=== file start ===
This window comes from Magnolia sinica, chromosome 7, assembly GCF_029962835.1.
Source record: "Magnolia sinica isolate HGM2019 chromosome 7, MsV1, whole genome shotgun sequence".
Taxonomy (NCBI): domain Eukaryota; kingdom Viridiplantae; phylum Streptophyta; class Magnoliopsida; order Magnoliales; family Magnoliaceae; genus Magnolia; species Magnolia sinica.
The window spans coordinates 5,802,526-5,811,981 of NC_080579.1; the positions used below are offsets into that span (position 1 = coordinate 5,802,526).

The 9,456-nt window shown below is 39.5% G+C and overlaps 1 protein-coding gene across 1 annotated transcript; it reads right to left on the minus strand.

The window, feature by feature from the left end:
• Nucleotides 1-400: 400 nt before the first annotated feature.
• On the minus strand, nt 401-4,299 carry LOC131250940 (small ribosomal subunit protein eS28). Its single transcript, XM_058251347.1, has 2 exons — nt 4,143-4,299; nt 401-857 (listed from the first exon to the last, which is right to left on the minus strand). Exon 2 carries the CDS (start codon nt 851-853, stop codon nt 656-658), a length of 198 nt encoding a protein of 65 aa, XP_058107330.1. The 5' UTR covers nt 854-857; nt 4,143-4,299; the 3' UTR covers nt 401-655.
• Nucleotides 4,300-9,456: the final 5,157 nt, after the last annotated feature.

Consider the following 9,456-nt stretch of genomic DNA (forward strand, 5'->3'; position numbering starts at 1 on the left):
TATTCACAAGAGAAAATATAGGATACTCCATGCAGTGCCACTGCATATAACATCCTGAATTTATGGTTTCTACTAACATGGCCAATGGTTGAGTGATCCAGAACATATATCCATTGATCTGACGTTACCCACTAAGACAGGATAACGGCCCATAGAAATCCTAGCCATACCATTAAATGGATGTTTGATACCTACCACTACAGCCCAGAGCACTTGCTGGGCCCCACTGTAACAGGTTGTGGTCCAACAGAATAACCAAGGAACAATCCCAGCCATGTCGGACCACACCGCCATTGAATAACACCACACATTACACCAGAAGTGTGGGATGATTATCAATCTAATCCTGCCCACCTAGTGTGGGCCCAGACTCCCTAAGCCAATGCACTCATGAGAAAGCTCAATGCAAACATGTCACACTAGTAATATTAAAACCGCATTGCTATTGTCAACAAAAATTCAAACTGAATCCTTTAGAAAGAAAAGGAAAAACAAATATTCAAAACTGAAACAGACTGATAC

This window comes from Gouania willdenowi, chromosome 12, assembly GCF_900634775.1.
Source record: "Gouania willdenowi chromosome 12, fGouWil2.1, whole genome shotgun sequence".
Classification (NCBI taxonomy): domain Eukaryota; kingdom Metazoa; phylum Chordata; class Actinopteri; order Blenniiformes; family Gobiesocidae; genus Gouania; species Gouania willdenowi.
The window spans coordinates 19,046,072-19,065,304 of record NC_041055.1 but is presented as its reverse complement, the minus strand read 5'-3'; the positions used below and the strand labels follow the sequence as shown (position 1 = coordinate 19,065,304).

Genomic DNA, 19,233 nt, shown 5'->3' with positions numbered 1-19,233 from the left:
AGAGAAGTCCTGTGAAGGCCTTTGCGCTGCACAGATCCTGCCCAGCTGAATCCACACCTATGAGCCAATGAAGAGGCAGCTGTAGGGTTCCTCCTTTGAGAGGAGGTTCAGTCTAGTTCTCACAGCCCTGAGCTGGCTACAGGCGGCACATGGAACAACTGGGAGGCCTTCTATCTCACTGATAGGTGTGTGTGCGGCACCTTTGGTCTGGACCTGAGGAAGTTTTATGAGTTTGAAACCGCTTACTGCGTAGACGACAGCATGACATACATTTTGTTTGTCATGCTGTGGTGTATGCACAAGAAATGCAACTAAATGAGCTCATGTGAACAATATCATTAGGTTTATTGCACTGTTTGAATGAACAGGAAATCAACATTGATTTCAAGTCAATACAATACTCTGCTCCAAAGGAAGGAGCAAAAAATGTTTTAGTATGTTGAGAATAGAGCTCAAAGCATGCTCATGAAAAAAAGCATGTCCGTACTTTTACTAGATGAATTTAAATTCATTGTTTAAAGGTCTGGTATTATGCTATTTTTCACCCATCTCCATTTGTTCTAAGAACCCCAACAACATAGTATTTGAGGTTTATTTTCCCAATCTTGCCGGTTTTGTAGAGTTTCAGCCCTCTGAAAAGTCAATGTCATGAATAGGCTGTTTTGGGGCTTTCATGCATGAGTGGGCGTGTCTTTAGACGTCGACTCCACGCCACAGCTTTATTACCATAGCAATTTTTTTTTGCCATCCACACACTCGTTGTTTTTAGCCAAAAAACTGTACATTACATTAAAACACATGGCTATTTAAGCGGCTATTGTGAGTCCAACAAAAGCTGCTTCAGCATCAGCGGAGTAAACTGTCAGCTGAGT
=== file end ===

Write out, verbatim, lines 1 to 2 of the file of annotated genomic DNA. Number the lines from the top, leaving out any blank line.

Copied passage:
This window comes from Magnolia sinica, chromosome 7, assembly GCF_029962835.1.
Source record: "Magnolia sinica isolate HGM2019 chromosome 7, MsV1, whole genome shotgun sequence".